Talk to the Veterans Crisis Line now
U.S. flag
An official website of the United States government

Health Services Research & Development

Go to the ORD website
Go to the QUERI website

HSR&D Citation Abstract

Search | Search by Center | Search by Source | Keywords in Title

Positive emotional health and diabetes care: concepts, measurement, and clinical implications.

Robertson SM, Stanley MA, Cully JA, Naik AD. Positive emotional health and diabetes care: concepts, measurement, and clinical implications. Psychosomatics. 2012 Jan 1; 53(1):1-12.

Dimensions for VA is a web-based tool available to VA staff that enables detailed searches of published research and research projects.

If you have VA-Intranet access, click here for more information vaww.hsrd.research.va.gov/dimensions/

VA staff not currently on the VA network can access Dimensions by registering for an account using their VA email address.
   Search Dimensions for VA for this citation
* Don't have VA-internal network access or a VA email address? Try searching the free-to-the-public version of Dimensions



Abstract:

BACKGROUND: Numerous studies describe the effect of emotional problems, including diabetes-related distress and depression, on diabetes outcomes. Little attention has been devoted to positive emotional health and its potential role in facilitating patients'' self-management and improved outcomes. OBJECTIVE: This review describes the conceptualization and measurement of three empirically-tested aspects of positive emotional health (well-being, positive affect, resilience) in the diabetes literature and their relationship to diabetes outcomes. METHOD: A literature review was conducted using PubMed and the Cochrane Library databases from 1970 to January 2011 to identify studies focused on well-being, positive affect, and resilience in diabetes patients. RESULTS: Twenty-two studies were identified based on our inclusion criteria. Well-being studies were least likely to include conceptualizations and relied on two primary measurement instruments compared to more heterogeneous presentations found in positive affect and resilience studies. All three aspects of positive emotional health were linked to health-related outcomes and self-management. CONCLUSION: Positive emotional health may facilitate chronic care self-management and improved health outcomes. We present a model to guide future research and intervention development efforts designed to enhance positive emotional health.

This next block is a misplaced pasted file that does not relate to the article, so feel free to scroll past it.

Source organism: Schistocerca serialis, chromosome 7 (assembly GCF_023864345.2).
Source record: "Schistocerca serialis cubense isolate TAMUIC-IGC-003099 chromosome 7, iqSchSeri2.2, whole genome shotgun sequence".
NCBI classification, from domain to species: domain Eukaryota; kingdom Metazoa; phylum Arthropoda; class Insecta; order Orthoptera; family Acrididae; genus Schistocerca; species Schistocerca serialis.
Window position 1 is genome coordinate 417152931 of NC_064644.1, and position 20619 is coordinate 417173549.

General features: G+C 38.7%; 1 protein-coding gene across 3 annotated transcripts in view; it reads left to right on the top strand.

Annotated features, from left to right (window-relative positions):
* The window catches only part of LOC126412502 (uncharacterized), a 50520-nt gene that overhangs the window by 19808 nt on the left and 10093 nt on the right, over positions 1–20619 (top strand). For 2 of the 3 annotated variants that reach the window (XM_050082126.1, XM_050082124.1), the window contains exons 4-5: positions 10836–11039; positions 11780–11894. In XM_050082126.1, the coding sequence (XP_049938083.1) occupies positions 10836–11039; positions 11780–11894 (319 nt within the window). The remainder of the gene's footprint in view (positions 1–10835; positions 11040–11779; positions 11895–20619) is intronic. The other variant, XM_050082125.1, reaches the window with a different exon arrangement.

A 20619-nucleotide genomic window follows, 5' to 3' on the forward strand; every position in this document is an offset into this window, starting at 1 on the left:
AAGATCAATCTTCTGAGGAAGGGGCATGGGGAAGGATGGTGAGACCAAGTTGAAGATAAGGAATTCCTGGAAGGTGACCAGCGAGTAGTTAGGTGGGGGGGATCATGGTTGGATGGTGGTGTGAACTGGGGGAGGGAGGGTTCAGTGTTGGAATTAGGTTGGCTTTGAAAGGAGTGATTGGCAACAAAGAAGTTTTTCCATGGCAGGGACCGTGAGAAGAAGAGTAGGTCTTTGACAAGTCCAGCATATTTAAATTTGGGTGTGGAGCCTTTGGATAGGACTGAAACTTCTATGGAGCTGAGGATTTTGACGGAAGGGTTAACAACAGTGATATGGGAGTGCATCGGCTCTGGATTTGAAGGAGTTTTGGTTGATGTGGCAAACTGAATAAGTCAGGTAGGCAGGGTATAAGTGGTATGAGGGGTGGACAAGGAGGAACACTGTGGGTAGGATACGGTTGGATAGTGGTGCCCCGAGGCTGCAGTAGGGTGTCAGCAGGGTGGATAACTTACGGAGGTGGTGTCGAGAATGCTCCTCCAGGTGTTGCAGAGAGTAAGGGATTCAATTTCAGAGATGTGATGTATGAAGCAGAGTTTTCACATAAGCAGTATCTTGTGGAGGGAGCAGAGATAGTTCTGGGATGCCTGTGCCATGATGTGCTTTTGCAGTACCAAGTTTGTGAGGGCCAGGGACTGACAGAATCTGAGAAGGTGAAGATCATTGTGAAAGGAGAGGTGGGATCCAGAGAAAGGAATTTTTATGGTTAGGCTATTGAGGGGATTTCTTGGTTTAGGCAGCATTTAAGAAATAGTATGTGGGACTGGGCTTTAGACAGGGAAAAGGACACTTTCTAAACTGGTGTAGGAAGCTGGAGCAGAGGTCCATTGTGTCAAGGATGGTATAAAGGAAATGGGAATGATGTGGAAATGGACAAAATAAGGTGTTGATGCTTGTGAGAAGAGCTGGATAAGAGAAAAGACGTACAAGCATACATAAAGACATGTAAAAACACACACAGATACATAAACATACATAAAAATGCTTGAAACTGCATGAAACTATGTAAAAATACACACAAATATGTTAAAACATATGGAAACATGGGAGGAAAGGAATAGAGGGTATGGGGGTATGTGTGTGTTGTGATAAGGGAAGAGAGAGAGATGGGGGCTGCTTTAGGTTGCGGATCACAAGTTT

Questions about the HSR&D website? Email the Web Team.

Any health information on this website is strictly for informational purposes and is not intended as medical advice. It should not be used to diagnose or treat any condition.